Caterpillar has completed the assembly of the 5000th Cat® 793 mining truck. Caterpillar data demonstrates that the milestone production figure far exceeds the manufacture of any other brand of 227 t size class truck. In production since 1991, truck number 5000 represents the fifth generation of the 793.
Caterpillar Vice President of the Surface Mining & Technology Division, Jean Savage, said: “The 793 mining truck is the core of Cat surface mining vehicles,” during a ceremony at the Decatur, Illinois, USA manufacturing facility.
“The 793 has been an integral part of making Caterpillar the leading supplier of surface mining equipment. I thank the assembly team as well as those who developed the truck and those who support the trucks working in mines around the world.”
“The success of the 793 supports our belief that it is the most productive and cost-effective mining truck in a wide range of applications,” said Caterpillar’s Global Product Manager, Large Mining Trucks, Sudhanshu Singh.
“The 793’s success is a direct result of collaboration with customers, Cat dealers and cross functional teams within the Caterpillar organisation — who have worked to optimise the performance of Cat trucks in a wide range of applications. Our very first 793 truck, placed in service 27 years ago, is still in service delivering best-in-class cost per ton.”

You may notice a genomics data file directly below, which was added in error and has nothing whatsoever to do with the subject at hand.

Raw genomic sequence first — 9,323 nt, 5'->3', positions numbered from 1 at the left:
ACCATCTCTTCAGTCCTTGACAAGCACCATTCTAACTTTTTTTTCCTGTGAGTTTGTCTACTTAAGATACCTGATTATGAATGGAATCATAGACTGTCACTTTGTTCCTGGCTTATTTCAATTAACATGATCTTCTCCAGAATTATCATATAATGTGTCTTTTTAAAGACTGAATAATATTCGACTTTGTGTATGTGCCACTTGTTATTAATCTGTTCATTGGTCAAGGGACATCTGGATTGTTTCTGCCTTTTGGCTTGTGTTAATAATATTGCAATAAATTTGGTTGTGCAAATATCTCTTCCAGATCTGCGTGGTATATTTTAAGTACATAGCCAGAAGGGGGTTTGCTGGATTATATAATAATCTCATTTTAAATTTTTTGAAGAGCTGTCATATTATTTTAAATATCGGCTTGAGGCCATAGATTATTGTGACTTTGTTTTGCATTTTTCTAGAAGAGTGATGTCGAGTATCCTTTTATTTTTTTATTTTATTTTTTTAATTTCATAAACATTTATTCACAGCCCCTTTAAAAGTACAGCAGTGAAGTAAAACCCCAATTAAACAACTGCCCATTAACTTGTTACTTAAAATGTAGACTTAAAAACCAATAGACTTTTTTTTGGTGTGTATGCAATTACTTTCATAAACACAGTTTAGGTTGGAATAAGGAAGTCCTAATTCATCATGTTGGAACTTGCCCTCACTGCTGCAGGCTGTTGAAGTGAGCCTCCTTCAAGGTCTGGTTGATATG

The 5000th 793 truck is to be delivered to a mining customer in Australia. The greatest number of 793s are operating in Australia, North America and South America where the trucks work to mine iron ore, copper, coal, gold and other minerals.
The 793 has built a strong reputation for durability. One of the longest-running 793s was built in 1992 and has accumulated 173 000 operating hours — nearly 20 years equivalent — as it works in a mine in the US.
The most recent generation, the 793F, has been the truck of choice for autonomous operations. Over 100 793F trucks are now operating via Command for hauling, the Cat autonomous truck operations system, which is a part of Cat MineStar™. Most of the autonomous trucks are operating in iron ore mines in Western Australia, though Cat autonomous truck fleets are growing in South America and North America. Interest in autonomous haulage continues to grow, because Cat autonomous trucks have delivered productivity increases of more than 20% while improving safety and reducing costs. Cat autonomous trucks have hauled more than 700 million t since the first such trucks started working about four years ago.
Read the article online at: https://www.globalminingreview.com/finance-business/02052018/milestone-number-of-cat-793-mining-trucks-manufactured/